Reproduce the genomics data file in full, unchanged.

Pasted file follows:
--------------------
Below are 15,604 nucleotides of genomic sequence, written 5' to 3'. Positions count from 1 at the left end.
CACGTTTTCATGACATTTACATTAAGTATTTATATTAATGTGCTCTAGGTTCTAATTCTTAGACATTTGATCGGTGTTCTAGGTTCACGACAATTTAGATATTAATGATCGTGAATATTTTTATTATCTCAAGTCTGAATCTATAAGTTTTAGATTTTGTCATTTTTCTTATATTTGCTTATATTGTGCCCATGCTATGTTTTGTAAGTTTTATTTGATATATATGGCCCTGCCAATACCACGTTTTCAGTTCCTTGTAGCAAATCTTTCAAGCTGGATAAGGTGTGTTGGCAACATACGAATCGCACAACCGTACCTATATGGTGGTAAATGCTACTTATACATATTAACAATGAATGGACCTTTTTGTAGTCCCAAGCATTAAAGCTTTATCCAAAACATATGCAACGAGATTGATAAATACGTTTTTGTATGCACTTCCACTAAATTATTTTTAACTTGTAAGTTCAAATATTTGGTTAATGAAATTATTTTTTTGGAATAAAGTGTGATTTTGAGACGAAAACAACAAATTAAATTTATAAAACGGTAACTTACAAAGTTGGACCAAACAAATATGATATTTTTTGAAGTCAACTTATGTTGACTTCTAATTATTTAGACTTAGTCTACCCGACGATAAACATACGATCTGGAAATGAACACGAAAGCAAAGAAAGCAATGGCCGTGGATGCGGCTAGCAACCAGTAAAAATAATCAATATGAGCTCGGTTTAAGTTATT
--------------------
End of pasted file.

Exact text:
Below are 15,604 nucleotides of genomic sequence, written 5' to 3'. Positions count from 1 at the left end.
CACGTTTTCATGACATTTACATTAAGTATTTATATTAATGTGCTCTAGGTTCTAATTCTTAGACATTTGATCGGTGTTCTAGGTTCACGACAATTTAGATATTAATGATCGTGAATATTTTTATTATCTCAAGTCTGAATCTATAAGTTTTAGATTTTGTCATTTTTCTTATATTTGCTTATATTGTGCCCATGCTATGTTTTGTAAGTTTTATTTGATATATATGGCCCTGCCAATACCACGTTTTCAGTTCCTTGTAGCAAATCTTTCAAGCTGGATAAGGTGTGTTGGCAACATACGAATCGCACAACCGTACCTATATGGTGGTAAATGCTACTTATACATATTAACAATGAATGGACCTTTTTGTAGTCCCAAGCATTAAAGCTTTATCCAAAACATATGCAACGAGATTGATAAATACGTTTTTGTATGCACTTCCACTAAATTATTTTTAACTTGTAAGTTCAAATATTTGGTTAATGAAATTATTTTTTTGGAATAAAGTGTGATTTTGAGACGAAAACAACAAATTAAATTTATAAAACGGTAACTTACAAAGTTGGACCAAACAAATATGATATTTTTTGAAGTCAACTTATGTTGACTTCTAATTATTTAGACTTAGTCTACCCGACGATAAACATACGATCTGGAAATGAACACGAAAGCAAAGAAAGCAATGGCCGTGGATGCGGCTAGCAACCAGTAAAAATAATCAATATGAGCTCGGTTTAAGTTATT